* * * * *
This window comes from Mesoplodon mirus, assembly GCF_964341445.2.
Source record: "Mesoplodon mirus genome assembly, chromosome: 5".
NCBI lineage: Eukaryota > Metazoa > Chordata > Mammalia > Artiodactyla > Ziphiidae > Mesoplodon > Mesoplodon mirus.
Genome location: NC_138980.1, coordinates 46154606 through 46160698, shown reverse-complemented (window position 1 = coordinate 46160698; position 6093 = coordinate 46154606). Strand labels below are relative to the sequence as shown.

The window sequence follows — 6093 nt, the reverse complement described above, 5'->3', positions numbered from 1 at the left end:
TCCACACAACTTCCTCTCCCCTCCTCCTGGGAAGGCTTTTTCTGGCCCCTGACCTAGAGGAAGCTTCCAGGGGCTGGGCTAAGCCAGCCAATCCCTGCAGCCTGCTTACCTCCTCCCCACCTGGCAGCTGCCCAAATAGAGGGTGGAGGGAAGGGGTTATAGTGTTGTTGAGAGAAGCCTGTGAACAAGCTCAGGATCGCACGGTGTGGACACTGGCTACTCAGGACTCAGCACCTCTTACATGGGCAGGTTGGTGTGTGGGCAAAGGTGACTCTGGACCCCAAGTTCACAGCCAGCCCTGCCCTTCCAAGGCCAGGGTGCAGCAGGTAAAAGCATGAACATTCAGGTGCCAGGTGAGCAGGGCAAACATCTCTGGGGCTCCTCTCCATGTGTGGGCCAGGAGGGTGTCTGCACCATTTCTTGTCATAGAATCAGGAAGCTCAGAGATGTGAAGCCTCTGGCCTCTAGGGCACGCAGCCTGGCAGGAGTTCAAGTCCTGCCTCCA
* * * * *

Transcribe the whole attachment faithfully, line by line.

This window comes from Mesoplodon mirus, assembly GCF_964341445.2.
Source record: "Mesoplodon mirus genome assembly, chromosome: 5".
NCBI lineage: Eukaryota > Metazoa > Chordata > Mammalia > Artiodactyla > Ziphiidae > Mesoplodon > Mesoplodon mirus.
Genome location: NC_138980.1, coordinates 46154606 through 46160698, shown reverse-complemented (window position 1 = coordinate 46160698; position 6093 = coordinate 46154606). Strand labels below are relative to the sequence as shown.

The window sequence follows — 6093 nt, the reverse complement described above, 5'->3', positions numbered from 1 at the left end:
TCCACACAACTTCCTCTCCCCTCCTCCTGGGAAGGCTTTTTCTGGCCCCTGACCTAGAGGAAGCTTCCAGGGGCTGGGCTAAGCCAGCCAATCCCTGCAGCCTGCTTACCTCCTCCCCACCTGGCAGCTGCCCAAATAGAGGGTGGAGGGAAGGGGTTATAGTGTTGTTGAGAGAAGCCTGTGAACAAGCTCAGGATCGCACGGTGTGGACACTGGCTACTCAGGACTCAGCACCTCTTACATGGGCAGGTTGGTGTGTGGGCAAAGGTGACTCTGGACCCCAAGTTCACAGCCAGCCCTGCCCTTCCAAGGCCAGGGTGCAGCAGGTAAAAGCATGAACATTCAGGTGCCAGGTGAGCAGGGCAAACATCTCTGGGGCTCCTCTCCATGTGTGGGCCAGGAGGGTGTCTGCACCATTTCTTGTCATAGAATCAGGAAGCTCAGAGATGTGAAGCCTCTGGCCTCTAGGGCACGCAGCCTGGCAGGAGTTCAAGTCCTGCCTCCA